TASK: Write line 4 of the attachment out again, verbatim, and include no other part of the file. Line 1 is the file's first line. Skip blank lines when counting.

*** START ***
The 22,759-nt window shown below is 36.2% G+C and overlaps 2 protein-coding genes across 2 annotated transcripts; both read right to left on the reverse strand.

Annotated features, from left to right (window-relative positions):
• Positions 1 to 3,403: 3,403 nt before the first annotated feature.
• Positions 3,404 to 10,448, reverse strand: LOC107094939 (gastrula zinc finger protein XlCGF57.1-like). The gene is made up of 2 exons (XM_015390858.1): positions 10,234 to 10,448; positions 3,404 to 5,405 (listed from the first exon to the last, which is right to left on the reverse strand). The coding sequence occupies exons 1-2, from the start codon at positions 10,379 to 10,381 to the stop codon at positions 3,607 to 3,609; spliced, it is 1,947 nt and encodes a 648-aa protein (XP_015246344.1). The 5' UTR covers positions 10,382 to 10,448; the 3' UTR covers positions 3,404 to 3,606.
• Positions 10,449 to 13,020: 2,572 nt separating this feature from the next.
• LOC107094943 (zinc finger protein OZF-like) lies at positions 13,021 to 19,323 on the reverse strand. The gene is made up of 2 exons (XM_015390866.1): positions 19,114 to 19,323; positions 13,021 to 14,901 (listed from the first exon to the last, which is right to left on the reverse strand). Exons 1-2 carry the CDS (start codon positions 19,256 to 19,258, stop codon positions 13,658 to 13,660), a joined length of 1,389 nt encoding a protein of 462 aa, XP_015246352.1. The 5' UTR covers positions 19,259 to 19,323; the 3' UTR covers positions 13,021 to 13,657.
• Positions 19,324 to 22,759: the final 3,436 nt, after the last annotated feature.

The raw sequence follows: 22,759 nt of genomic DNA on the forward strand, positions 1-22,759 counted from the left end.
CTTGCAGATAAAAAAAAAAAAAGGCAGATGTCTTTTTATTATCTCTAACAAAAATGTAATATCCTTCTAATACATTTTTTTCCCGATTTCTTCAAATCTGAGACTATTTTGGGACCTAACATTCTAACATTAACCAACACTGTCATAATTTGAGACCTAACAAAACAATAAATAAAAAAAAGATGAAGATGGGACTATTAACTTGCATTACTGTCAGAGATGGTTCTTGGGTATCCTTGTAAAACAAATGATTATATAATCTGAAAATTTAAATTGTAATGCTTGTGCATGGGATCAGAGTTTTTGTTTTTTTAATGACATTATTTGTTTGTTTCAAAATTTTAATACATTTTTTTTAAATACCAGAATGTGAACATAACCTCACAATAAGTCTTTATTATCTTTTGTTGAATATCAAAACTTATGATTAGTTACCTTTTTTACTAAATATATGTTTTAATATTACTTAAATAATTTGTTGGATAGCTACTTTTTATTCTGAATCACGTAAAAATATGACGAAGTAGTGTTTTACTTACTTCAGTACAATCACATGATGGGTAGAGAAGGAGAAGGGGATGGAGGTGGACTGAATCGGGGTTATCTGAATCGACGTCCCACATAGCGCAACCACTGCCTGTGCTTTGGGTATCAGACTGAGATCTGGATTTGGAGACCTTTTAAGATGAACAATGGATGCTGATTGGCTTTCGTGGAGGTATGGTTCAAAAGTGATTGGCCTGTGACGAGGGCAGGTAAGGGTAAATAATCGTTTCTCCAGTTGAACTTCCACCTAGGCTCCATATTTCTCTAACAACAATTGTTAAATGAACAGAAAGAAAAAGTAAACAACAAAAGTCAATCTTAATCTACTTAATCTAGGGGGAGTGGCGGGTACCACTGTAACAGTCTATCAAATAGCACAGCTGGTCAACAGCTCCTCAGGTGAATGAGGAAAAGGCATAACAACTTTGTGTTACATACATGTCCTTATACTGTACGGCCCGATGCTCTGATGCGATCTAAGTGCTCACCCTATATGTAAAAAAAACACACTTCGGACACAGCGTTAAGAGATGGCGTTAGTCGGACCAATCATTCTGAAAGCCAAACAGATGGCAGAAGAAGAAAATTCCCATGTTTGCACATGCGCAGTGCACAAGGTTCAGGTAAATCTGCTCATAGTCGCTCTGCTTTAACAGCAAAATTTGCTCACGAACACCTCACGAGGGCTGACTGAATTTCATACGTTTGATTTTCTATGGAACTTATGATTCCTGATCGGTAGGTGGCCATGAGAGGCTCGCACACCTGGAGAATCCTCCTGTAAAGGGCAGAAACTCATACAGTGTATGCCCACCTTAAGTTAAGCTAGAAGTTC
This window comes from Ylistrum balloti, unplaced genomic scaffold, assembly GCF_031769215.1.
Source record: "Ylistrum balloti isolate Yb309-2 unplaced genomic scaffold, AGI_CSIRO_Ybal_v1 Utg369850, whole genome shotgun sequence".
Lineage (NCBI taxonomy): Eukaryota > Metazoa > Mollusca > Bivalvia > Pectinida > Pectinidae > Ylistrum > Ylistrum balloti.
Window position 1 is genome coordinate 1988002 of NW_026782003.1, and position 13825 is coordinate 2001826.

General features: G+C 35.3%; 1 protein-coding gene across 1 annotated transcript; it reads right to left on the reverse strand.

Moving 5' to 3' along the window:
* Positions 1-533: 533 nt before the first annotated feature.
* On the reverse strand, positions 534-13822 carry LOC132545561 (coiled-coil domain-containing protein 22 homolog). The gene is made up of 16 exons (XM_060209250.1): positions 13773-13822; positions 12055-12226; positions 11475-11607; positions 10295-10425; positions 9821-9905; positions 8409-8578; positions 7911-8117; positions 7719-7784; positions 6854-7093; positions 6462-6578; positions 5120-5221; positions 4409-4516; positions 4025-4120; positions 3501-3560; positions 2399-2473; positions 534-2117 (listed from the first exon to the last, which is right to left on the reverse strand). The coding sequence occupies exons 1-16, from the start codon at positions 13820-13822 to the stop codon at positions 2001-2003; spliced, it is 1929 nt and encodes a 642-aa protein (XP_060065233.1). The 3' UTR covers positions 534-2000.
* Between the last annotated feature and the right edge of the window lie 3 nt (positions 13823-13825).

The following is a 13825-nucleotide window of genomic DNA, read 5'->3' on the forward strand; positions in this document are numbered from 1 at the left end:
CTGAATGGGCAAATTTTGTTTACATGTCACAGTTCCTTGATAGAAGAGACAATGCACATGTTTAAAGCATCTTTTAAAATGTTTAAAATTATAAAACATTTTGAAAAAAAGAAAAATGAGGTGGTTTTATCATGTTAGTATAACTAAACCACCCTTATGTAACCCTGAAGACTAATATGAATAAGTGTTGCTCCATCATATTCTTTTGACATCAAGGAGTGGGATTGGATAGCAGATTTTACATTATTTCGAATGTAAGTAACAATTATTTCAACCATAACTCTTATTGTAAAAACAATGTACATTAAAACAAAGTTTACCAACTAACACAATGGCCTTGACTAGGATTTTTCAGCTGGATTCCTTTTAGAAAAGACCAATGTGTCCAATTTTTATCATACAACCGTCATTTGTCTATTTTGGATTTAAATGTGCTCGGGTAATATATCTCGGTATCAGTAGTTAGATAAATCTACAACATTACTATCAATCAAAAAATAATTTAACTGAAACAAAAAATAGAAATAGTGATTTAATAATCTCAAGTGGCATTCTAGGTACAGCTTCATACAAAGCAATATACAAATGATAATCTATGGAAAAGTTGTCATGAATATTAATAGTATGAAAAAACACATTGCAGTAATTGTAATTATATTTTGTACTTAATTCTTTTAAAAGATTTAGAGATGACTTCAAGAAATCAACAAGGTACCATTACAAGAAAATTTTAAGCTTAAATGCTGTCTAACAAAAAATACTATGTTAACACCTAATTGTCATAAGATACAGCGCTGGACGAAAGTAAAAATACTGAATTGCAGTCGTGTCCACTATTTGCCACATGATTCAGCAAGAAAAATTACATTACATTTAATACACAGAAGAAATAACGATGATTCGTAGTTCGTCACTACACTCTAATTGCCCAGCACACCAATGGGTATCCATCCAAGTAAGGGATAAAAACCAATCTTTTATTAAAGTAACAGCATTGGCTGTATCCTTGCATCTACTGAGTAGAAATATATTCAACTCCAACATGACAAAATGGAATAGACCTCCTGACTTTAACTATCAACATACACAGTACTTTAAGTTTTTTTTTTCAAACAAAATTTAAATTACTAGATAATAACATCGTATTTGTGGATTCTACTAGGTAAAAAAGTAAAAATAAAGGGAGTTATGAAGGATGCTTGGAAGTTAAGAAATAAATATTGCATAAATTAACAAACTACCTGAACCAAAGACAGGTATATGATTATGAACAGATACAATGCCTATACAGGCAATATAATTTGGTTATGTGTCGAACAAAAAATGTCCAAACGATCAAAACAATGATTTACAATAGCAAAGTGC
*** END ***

• Positions 3,404 to 10,448, reverse strand: LOC107094939 (gastrula zinc finger protein XlCGF57.1-like). The gene is made up of 2 exons (XM_015390858.1): positions 10,234 to 10,448; positions 3,404 to 5,405 (listed from the first exon to the last, which is right to left on the reverse strand). The coding sequence occupies exons 1-2, from the start codon at positions 10,379 to 10,381 to the stop codon at positions 3,607 to 3,609; spliced, it is 1,947 nt and encodes a 648-aa protein (XP_015246344.1). The 5' UTR covers positions 10,382 to 10,448; the 3' UTR covers positions 3,404 to 3,606.